Building’s Top 150 survey shows two-thirds of firms have expanded, with three-quarters set to hire more staff
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Three-quarters of the construction industry’s biggest consultants plan to hire more staff in the coming year, despite growing worries about big-ticket schemes being stalled and the unknown effects of Brexit.
Building’s latest annual survey of the top 150 architects, engineers, surveyors and project managers reveals that more than two-thirds of firms have grown overall staff numbers, with average headcount growth exceeding 7%.
And more than nine out of 10 firms improved the pay of their staff in the past year, as companies shrugged off concerns about falling workloads caused by the outcome of Brexit.
“People thought 2018 was going to be the year it all turned, and it didn’t”
Andrew Henderson, Ramboll
Andrew Henderson, executive director for buildings at engineer Ramboll, which this year gained almost 100 chartered staff, putting the firm into the consultants’ top 10 for the first time, said: “People thought 2018 was going to be the year it all turned, and it didn’t. We don’t see things changing at the moment and we’re going in to 2019 ready to face Brexit head on.”
And James Clark, founding partner of 115-strong London-based quantity surveyor Core Five, says: “We’ve just had our best year to date.”
Adrian O’Hickey, senior partner at Ridge, said: “We’re growing at a significant pace, so my focus is to maintain culture, quality of service delivery and keep growth sustainable.”
But Core Five’s Clark said consultants were beginning to sense Brexit uncertainty: “The market is at that point where it’s on the cusp of turning.”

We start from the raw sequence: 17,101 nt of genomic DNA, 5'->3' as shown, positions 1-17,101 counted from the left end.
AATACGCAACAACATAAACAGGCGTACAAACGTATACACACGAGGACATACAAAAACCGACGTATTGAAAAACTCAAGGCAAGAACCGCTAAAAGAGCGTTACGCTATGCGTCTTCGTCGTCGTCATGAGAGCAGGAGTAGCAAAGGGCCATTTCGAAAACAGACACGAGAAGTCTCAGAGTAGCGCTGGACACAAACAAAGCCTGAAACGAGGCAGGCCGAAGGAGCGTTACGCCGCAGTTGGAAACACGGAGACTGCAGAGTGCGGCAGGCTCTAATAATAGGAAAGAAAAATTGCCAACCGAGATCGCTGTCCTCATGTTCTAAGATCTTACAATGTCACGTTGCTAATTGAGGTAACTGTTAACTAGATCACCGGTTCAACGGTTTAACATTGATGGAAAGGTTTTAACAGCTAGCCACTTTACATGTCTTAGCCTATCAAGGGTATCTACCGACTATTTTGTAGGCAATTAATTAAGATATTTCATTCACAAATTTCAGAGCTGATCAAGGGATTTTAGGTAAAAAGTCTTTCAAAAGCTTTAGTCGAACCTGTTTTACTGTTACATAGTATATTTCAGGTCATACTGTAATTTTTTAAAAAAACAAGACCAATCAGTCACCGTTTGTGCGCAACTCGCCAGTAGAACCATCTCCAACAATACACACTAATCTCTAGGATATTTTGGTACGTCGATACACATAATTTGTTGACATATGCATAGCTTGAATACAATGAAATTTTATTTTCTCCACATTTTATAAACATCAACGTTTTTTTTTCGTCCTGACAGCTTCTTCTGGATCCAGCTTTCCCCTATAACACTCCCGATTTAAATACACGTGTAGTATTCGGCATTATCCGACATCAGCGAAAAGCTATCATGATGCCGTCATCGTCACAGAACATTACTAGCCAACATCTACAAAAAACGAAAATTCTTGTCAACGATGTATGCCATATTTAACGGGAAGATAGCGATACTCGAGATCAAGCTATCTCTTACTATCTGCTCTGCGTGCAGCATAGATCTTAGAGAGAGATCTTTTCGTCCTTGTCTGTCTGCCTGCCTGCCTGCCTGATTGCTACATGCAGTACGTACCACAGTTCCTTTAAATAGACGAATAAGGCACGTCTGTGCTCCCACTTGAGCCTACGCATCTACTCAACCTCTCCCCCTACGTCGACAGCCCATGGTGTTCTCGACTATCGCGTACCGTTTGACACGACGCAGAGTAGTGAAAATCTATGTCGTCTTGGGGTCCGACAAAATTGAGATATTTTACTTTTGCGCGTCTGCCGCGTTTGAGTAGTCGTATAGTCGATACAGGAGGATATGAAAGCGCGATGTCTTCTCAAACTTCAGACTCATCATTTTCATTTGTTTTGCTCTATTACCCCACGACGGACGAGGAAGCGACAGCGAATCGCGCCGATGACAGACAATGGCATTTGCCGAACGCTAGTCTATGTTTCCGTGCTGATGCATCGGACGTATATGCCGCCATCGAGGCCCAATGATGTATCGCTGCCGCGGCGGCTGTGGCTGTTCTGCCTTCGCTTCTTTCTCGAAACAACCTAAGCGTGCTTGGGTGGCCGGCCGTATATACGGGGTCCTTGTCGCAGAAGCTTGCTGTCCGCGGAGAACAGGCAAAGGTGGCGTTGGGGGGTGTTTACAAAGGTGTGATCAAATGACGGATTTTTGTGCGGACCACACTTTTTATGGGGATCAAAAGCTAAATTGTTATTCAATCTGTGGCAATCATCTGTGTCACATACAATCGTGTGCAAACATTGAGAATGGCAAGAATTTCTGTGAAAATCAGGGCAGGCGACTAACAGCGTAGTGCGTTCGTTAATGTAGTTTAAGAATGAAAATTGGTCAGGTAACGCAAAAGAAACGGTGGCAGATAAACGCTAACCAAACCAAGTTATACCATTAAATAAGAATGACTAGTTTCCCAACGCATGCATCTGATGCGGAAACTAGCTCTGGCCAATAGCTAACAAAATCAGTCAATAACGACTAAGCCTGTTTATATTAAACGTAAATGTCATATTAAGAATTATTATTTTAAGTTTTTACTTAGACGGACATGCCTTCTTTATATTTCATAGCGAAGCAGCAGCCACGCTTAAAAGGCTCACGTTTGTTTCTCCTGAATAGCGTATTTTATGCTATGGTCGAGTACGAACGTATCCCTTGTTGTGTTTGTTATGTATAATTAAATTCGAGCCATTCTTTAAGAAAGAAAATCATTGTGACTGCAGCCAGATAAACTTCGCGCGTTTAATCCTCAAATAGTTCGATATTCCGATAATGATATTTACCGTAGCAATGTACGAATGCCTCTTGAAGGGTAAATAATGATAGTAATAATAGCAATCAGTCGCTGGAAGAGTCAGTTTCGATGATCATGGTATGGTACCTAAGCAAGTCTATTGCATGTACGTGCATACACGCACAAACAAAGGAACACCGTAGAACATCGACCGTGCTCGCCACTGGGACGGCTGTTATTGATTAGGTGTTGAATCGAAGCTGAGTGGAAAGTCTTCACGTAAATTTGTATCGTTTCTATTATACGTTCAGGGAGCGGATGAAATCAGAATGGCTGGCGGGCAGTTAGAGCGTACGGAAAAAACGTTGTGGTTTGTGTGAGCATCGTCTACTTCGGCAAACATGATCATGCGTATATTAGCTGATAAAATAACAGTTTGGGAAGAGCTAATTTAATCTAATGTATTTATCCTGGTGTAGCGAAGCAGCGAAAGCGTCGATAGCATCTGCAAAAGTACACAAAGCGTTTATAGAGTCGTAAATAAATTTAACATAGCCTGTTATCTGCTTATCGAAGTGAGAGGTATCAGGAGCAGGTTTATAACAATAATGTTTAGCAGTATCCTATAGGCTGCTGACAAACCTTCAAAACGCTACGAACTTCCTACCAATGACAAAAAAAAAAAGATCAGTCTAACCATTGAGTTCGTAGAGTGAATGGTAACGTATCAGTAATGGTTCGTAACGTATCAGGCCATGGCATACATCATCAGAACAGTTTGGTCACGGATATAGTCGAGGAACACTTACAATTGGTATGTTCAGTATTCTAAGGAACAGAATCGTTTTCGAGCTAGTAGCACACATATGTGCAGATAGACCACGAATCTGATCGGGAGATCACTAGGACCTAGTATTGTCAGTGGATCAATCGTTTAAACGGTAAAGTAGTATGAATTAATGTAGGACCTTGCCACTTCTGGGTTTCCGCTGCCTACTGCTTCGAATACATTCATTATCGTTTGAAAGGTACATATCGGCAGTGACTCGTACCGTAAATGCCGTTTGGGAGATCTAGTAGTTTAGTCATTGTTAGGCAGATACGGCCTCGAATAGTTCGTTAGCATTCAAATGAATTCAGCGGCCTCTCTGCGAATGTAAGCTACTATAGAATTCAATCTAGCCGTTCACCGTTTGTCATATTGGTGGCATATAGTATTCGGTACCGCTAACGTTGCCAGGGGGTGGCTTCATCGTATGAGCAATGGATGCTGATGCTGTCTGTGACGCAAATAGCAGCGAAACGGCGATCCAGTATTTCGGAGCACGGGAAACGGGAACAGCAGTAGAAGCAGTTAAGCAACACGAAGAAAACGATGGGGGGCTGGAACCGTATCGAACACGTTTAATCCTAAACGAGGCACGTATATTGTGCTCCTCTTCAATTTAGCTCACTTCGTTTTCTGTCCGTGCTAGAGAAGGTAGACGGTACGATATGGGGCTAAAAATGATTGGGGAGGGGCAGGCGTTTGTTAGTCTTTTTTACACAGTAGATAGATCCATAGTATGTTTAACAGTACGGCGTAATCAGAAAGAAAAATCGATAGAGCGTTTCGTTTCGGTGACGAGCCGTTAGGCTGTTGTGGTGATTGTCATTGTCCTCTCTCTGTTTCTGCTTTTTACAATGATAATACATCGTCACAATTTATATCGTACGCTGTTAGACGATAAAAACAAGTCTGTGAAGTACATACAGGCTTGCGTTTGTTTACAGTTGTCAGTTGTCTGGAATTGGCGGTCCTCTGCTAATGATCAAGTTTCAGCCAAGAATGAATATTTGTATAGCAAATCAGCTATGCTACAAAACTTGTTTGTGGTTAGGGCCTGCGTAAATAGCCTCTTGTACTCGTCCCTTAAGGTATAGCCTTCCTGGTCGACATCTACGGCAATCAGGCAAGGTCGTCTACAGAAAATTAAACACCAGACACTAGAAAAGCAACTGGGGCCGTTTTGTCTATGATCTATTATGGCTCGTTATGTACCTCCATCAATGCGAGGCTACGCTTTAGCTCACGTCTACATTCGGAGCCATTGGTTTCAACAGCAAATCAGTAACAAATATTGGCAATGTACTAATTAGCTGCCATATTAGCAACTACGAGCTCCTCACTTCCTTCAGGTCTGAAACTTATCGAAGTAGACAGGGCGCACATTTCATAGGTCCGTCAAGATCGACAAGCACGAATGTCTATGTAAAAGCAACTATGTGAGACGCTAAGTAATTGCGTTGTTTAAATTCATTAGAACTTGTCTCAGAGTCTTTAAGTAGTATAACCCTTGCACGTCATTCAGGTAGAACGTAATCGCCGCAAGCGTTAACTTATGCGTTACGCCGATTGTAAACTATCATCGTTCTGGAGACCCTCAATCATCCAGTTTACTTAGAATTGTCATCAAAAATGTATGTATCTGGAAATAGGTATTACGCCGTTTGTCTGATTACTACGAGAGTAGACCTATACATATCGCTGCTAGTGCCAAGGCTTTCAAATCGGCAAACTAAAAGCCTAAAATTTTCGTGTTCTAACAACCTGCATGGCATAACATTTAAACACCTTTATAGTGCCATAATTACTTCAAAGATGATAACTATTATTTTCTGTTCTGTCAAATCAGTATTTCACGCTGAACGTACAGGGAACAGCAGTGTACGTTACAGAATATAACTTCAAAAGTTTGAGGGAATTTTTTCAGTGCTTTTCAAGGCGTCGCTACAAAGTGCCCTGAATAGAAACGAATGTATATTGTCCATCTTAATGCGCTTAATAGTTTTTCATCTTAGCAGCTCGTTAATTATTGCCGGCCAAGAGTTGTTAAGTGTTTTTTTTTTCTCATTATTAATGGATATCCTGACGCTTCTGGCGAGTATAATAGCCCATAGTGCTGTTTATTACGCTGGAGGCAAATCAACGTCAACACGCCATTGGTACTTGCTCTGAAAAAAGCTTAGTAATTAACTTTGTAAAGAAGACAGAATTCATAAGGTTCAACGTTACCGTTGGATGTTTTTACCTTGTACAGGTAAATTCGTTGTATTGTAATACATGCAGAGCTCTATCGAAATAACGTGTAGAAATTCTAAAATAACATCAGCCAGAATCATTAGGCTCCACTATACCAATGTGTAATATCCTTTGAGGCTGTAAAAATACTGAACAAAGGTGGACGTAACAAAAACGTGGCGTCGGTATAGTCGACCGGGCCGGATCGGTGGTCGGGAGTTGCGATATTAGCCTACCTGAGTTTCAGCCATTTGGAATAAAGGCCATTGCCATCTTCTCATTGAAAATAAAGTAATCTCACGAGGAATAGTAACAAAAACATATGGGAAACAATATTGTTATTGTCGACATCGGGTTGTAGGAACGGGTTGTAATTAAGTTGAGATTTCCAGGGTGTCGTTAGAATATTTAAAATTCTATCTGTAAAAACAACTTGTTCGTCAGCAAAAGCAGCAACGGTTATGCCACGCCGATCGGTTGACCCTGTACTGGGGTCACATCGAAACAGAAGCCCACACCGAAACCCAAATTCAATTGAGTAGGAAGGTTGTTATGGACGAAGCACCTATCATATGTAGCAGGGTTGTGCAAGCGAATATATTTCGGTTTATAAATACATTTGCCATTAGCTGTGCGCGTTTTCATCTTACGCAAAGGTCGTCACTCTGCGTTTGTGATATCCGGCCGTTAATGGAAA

He added: “These are uncertain times. With all of the political uncertainty, investment decisions get pegged back through caution. It’s not everybody, but there is a slight reluctance from clients to make decisions on projects.”
A number of the biggest firms including Mott MacDonald and Arcadis have carried out Brexit contingency planning, while some smaller firms such as TowerEight are looking at opening an office in Europe once the UK leaves the EU.
Arcadis’ UK chief executive Mark Cowlard said: “We’ve spent a long time looking at what’s the risk in each sector and, vitally, how can we mitigate this by identifying opportunities. Our overseas resource centres give us resilience, as a lot of what we do can be done from anywhere in the world. My sense is that we will continue to grow next year, but at a slower rate.”
Firms are also worried the government is taking its eye off the ball on pressing ahead with big-ticket projects, because it is bogged down with Brexit negotiations.
David Barwell, UK chief executive of engineering giant Aecom, said: “Government is distracted [… There is] uncertainty about the shape of government, which causes projects to be pushed out.”
Building’s survey also revealed that the number of fee-earning technical staff in the top 150 firms has risen by 18% since 2017, and the number of chartered staff by 9%.